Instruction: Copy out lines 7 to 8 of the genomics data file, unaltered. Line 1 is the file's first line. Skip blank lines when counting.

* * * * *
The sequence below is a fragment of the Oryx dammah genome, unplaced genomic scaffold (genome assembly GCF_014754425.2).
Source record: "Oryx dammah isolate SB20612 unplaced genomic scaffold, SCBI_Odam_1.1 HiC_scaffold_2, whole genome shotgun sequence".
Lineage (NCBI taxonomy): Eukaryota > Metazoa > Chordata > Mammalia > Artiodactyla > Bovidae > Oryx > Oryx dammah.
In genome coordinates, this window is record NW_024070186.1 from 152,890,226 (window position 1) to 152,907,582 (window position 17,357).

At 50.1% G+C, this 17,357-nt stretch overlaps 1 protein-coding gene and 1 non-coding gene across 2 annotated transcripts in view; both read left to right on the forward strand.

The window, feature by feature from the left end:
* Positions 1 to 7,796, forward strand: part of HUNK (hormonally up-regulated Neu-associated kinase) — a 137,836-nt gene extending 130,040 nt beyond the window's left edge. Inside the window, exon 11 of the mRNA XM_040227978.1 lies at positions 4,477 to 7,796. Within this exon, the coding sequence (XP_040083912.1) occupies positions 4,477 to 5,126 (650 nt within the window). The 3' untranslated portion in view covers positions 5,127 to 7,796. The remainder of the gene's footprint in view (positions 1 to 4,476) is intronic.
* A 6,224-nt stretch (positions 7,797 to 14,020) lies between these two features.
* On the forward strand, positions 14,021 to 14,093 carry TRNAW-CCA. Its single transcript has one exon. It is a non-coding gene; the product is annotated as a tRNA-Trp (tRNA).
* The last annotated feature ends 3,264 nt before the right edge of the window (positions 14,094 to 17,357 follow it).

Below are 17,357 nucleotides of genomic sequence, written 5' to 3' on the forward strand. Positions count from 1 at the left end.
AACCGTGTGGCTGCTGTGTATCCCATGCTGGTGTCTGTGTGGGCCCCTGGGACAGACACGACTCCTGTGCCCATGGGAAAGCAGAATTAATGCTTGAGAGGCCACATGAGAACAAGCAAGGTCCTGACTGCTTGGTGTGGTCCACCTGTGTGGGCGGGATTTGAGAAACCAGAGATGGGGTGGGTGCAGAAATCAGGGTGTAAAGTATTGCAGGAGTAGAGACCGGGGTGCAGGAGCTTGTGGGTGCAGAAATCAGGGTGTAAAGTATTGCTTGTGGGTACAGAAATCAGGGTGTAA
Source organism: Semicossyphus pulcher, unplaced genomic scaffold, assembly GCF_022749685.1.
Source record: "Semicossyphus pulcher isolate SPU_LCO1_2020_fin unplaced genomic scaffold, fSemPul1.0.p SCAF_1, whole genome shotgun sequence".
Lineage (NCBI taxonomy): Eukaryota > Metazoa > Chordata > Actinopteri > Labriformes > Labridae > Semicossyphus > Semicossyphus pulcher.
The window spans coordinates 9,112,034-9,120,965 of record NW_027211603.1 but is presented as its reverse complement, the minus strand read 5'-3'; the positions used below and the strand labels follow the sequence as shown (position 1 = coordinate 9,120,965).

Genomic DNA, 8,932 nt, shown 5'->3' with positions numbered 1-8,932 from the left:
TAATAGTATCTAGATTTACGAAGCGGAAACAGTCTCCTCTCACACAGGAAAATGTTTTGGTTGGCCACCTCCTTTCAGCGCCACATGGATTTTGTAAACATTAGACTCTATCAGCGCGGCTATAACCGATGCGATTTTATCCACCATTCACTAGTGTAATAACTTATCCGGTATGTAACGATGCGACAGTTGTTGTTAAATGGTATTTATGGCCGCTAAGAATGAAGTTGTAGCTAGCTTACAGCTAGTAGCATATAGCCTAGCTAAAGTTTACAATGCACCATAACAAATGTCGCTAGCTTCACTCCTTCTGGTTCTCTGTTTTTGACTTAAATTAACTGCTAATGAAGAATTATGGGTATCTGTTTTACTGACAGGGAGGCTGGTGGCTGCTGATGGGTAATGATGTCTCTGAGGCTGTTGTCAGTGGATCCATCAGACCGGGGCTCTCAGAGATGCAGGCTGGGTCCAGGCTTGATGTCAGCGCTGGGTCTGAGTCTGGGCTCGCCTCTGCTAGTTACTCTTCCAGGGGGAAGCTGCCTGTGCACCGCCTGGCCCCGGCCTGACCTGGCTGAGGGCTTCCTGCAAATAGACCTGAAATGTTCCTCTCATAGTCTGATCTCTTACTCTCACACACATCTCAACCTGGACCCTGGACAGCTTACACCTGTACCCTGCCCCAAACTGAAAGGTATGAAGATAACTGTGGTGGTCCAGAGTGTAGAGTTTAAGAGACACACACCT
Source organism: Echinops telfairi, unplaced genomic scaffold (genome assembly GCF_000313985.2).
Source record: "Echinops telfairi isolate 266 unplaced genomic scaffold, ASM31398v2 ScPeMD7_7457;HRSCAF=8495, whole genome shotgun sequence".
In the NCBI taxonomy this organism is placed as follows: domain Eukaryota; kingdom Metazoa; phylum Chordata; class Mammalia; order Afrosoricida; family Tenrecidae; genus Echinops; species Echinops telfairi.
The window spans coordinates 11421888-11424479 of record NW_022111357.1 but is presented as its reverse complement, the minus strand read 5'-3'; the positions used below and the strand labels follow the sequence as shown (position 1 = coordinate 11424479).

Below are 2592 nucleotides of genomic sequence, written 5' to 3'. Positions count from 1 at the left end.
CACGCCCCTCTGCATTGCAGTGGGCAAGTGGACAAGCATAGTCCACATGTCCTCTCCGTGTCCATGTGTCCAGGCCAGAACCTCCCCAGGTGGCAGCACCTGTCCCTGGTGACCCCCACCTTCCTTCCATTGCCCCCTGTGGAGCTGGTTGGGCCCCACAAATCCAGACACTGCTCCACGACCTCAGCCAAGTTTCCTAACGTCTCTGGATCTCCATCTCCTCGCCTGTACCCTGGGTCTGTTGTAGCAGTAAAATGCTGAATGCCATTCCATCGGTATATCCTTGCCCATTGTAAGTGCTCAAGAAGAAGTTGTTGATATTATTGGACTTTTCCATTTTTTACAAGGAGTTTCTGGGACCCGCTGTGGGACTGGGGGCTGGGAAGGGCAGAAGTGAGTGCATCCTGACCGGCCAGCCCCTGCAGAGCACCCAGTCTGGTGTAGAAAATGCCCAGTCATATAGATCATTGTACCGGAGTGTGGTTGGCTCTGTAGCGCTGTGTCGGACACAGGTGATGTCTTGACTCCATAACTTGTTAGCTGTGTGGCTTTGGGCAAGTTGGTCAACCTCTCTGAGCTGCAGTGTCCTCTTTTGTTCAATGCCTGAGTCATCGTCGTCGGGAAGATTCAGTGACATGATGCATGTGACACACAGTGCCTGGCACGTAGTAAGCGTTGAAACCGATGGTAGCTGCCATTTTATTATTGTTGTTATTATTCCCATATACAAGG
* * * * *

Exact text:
* Positions 1 to 7,796, forward strand: part of HUNK (hormonally up-regulated Neu-associated kinase) — a 137,836-nt gene extending 130,040 nt beyond the window's left edge. Inside the window, exon 11 of the mRNA XM_040227978.1 lies at positions 4,477 to 7,796. Within this exon, the coding sequence (XP_040083912.1) occupies positions 4,477 to 5,126 (650 nt within the window). The 3' untranslated portion in view covers positions 5,127 to 7,796. The remainder of the gene's footprint in view (positions 1 to 4,476) is intronic.
* A 6,224-nt stretch (positions 7,797 to 14,020) lies between these two features.